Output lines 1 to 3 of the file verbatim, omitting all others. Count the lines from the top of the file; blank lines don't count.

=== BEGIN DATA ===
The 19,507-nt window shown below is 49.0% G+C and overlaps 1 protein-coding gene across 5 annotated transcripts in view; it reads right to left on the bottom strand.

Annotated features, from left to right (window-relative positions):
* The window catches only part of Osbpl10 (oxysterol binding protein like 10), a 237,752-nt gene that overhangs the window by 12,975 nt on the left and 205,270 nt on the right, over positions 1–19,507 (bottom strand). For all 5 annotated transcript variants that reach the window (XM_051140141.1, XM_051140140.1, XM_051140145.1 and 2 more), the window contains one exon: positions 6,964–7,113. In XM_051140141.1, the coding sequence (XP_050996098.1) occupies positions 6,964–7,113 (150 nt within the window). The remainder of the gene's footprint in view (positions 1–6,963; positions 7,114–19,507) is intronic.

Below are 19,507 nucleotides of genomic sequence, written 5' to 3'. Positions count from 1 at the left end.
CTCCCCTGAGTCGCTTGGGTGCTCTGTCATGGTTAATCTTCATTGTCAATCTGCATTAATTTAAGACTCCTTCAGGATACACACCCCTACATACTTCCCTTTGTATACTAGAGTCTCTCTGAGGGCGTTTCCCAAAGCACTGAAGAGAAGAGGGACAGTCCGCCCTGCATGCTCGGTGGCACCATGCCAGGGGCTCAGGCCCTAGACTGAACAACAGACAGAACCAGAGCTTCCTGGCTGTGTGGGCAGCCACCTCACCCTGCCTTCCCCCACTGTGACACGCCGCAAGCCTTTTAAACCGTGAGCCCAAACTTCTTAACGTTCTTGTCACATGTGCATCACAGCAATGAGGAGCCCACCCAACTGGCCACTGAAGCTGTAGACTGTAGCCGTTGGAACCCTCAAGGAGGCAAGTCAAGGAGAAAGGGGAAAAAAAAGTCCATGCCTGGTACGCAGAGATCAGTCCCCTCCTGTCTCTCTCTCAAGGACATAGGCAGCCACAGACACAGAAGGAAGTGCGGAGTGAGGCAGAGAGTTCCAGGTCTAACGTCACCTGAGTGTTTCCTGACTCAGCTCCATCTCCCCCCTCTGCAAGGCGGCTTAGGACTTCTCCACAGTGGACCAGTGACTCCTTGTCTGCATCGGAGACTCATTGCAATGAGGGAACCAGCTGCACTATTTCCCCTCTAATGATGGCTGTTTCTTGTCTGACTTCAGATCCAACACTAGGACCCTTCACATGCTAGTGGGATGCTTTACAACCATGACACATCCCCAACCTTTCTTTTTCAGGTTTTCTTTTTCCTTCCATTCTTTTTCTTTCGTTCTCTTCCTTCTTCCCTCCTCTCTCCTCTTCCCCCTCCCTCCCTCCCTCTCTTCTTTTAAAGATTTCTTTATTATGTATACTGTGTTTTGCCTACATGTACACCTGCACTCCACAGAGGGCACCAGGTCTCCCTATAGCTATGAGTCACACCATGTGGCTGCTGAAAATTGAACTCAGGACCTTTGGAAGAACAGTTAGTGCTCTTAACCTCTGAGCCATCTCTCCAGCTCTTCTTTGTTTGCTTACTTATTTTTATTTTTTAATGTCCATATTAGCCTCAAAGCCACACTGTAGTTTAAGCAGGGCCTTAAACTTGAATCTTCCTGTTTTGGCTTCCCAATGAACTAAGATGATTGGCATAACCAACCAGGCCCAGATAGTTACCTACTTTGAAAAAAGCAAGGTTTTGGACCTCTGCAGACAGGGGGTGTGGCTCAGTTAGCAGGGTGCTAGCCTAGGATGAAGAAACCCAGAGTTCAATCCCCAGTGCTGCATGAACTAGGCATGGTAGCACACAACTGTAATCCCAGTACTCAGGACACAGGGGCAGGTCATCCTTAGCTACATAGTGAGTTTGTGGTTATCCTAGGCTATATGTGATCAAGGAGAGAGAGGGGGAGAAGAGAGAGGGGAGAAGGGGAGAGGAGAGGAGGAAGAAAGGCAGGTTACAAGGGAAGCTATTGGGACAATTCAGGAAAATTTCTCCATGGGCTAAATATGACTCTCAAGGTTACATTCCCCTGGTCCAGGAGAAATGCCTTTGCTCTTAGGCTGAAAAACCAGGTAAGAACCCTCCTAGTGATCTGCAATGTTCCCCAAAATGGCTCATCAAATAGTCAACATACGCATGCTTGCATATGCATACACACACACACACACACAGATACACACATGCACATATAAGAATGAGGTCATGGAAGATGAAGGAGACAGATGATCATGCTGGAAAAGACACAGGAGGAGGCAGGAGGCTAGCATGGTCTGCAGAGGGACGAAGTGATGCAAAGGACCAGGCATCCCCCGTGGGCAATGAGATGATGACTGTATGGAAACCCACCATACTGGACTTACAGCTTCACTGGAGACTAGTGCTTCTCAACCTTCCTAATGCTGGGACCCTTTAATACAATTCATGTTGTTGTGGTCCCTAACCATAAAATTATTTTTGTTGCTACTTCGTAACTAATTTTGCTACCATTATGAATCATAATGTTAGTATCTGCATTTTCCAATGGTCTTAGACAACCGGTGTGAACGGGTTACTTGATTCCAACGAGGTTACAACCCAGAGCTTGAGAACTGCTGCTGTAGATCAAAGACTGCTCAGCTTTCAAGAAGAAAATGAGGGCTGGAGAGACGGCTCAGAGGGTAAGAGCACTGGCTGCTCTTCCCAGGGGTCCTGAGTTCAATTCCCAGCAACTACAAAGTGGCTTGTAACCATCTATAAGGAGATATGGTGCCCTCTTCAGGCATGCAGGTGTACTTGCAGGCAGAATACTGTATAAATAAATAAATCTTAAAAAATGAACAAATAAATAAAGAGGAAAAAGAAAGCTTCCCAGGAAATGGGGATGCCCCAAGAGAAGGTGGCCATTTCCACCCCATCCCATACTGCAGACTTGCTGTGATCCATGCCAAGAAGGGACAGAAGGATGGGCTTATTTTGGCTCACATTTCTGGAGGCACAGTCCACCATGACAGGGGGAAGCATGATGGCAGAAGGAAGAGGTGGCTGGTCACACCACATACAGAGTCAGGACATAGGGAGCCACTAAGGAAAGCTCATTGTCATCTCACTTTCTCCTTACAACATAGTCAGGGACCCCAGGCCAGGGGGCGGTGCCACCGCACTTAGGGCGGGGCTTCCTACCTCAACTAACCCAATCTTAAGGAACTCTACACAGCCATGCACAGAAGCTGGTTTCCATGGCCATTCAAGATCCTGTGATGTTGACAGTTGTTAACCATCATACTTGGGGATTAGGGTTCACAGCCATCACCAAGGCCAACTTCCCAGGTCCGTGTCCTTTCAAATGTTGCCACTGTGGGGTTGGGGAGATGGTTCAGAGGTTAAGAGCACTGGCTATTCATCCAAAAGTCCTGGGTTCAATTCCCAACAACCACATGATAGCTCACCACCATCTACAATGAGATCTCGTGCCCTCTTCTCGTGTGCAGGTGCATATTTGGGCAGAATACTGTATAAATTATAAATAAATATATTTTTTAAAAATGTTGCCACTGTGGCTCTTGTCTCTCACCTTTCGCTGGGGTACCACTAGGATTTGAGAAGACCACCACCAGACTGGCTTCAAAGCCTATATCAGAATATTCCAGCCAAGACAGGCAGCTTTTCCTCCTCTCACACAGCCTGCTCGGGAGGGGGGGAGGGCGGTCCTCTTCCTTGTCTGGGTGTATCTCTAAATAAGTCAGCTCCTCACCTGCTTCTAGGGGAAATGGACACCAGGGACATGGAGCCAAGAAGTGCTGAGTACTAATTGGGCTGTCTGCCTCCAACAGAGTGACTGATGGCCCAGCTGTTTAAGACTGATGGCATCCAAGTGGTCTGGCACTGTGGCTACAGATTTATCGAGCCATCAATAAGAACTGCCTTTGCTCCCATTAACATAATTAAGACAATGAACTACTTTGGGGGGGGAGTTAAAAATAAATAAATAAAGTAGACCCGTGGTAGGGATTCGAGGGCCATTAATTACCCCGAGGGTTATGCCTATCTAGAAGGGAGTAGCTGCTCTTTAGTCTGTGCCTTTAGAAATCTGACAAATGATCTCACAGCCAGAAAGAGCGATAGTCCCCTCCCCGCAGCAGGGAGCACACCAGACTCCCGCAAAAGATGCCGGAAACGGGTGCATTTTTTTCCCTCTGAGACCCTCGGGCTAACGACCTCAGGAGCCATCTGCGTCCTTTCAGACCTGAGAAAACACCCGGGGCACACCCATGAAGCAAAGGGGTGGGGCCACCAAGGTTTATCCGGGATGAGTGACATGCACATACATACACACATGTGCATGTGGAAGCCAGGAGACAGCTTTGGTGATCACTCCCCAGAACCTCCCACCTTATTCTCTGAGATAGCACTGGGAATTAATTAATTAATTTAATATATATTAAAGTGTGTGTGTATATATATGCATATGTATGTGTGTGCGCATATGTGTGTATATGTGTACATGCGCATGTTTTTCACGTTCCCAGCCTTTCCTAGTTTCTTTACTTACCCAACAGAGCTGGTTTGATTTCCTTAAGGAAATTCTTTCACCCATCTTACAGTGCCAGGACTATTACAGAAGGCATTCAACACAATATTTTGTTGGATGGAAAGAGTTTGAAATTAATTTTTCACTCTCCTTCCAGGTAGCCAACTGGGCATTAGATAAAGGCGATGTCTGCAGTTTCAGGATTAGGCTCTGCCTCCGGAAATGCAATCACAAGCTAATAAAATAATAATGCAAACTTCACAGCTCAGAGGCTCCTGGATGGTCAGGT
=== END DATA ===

The 19,507-nt window shown below is 49.0% G+C and overlaps 1 protein-coding gene across 5 annotated transcripts in view; it reads right to left on the bottom strand.

Annotated features, from left to right (window-relative positions):
* The window catches only part of Osbpl10 (oxysterol binding protein like 10), a 237,752-nt gene that overhangs the window by 12,975 nt on the left and 205,270 nt on the right, over positions 1–19,507 (bottom strand). For all 5 annotated transcript variants that reach the window (XM_051140141.1, XM_051140140.1, XM_051140145.1 and 2 more), the window contains one exon: positions 6,964–7,113. In XM_051140141.1, the coding sequence (XP_050996098.1) occupies positions 6,964–7,113 (150 nt within the window). The remainder of the gene's footprint in view (positions 1–6,963; positions 7,114–19,507) is intronic.